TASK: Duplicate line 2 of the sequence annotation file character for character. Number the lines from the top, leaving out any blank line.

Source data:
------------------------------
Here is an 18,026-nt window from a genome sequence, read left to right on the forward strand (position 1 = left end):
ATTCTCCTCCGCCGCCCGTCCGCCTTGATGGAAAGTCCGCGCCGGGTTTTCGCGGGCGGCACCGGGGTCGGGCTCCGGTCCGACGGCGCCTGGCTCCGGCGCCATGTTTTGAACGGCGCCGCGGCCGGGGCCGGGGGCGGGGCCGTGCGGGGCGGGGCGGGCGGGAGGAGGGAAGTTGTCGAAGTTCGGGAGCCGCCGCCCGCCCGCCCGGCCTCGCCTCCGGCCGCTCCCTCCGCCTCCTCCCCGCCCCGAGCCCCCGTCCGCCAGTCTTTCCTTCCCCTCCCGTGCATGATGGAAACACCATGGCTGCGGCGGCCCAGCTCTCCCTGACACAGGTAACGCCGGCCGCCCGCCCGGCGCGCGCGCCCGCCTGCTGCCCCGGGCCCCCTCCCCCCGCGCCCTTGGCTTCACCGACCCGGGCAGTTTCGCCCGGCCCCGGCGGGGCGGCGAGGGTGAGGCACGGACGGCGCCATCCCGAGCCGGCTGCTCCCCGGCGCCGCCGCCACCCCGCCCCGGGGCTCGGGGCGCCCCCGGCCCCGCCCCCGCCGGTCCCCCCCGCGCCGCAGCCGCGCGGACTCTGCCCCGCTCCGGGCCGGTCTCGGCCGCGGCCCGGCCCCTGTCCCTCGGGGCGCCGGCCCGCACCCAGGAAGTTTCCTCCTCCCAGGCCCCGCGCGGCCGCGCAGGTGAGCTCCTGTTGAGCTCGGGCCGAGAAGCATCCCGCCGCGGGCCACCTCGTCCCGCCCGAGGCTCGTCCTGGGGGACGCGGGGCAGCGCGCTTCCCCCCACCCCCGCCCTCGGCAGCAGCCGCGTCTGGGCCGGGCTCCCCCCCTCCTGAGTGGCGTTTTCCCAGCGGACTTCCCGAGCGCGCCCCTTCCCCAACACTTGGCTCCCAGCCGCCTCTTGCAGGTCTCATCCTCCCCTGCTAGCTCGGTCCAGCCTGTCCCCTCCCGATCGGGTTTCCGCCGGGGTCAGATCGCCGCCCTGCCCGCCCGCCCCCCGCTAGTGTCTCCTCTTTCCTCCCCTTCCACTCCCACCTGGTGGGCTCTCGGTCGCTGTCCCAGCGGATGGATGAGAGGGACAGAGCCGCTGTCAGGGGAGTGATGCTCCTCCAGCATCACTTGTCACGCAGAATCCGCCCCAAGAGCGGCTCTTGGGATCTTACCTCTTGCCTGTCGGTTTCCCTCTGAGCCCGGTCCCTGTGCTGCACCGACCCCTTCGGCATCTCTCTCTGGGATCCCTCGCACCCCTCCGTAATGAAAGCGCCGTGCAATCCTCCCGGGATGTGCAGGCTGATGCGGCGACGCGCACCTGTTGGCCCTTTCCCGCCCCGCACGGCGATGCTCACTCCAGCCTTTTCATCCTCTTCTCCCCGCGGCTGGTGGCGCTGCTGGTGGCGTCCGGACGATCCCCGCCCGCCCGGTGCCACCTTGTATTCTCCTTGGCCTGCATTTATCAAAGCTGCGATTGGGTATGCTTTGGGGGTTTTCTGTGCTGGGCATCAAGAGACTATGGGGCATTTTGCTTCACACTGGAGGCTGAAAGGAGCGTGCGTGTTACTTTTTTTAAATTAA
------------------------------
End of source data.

ATTCTCCTCCGCCGCCCGTCCGCCTTGATGGAAAGTCCGCGCCGGGTTTTCGCGGGCGGCACCGGGGTCGGGCTCCGGTCCGACGGCGCCTGGCTCCGGCGCCATGTTTTGAACGGCGCCGCGGCCGGGGCCGGGGGCGGGGCCGTGCGGGGCGGGGCGGGCGGGAGGAGGGAAGTTGTCGAAGTTCGGGAGCCGCCGCCCGCCCGCCCGGCCTCGCCTCCGGCCGCTCCCTCCGCCTCCTCCCCGCCCCGAGCCCCCGTCCGCCAGTCTTTCCTTCCCCTCCCGTGCATGATGGAAACACCATGGCTGCGGCGGCCCAGCTCTCCCTGACACAGGTAACGCCGGCCGCCCGCCCGGCGCGCGCGCCCGCCTGCTGCCCCGGGCCCCCTCCCCCCGCGCCCTTGGCTTCACCGACCCGGGCAGTTTCGCCCGGCCCCGGCGGGGCGGCGAGGGTGAGGCACGGACGGCGCCATCCCGAGCCGGCTGCTCCCCGGCGCCGCCGCCACCCCGCCCCGGGGCTCGGGGCGCCCCCGGCCCCGCCCCCGCCGGTCCCCCCCGCGCCGCAGCCGCGCGGACTCTGCCCCGCTCCGGGCCGGTCTCGGCCGCGGCCCGGCCCCTGTCCCTCGGGGCGCCGGCCCGCACCCAGGAAGTTTCCTCCTCCCAGGCCCCGCGCGGCCGCGCAGGTGAGCTCCTGTTGAGCTCGGGCCGAGAAGCATCCCGCCGCGGGCCACCTCGTCCCGCCCGAGGCTCGTCCTGGGGGACGCGGGGCAGCGCGCTTCCCCCCACCCCCGCCCTCGGCAGCAGCCGCGTCTGGGCCGGGCTCCCCCCCTCCTGAGTGGCGTTTTCCCAGCGGACTTCCCGAGCGCGCCCCTTCCCCAACACTTGGCTCCCAGCCGCCTCTTGCAGGTCTCATCCTCCCCTGCTAGCTCGGTCCAGCCTGTCCCCTCCCGATCGGGTTTCCGCCGGGGTCAGATCGCCGCCCTGCCCGCCCGCCCCCCGCTAGTGTCTCCTCTTTCCTCCCCTTCCACTCCCACCTGGTGGGCTCTCGGTCGCTGTCCCAGCGGATGGATGAGAGGGACAGAGCCGCTGTCAGGGGAGTGATGCTCCTCCAGCATCACTTGTCACGCAGAATCCGCCCCAAGAGCGGCTCTTGGGATCTTACCTCTTGCCTGTCGGTTTCCCTCTGAGCCCGGTCCCTGTGCTGCACCGACCCCTTCGGCATCTCTCTCTGGGATCCCTCGCACCCCTCCGTAATGAAAGCGCCGTGCAATCCTCCCGGGATGTGCAGGCTGATGCGGCGACGCGCACCTGTTGGCCCTTTCCCGCCCCGCACGGCGATGCTCACTCCAGCCTTTTCATCCTCTTCTCCCCGCGGCTGGTGGCGCTGCTGGTGGCGTCCGGACGATCCCCGCCCGCCCGGTGCCACCTTGTATTCTCCTTGGCCTGCATTTATCAAAGCTGCGATTGGGTATGCTTTGGGGGTTTTCTGTGCTGGGCATCAAGAGACTATGGGGCATTTTGCTTCACACTGGAGGCTGAAAGGAGCGTGCGTGTTACTTTTTTTAAATTAA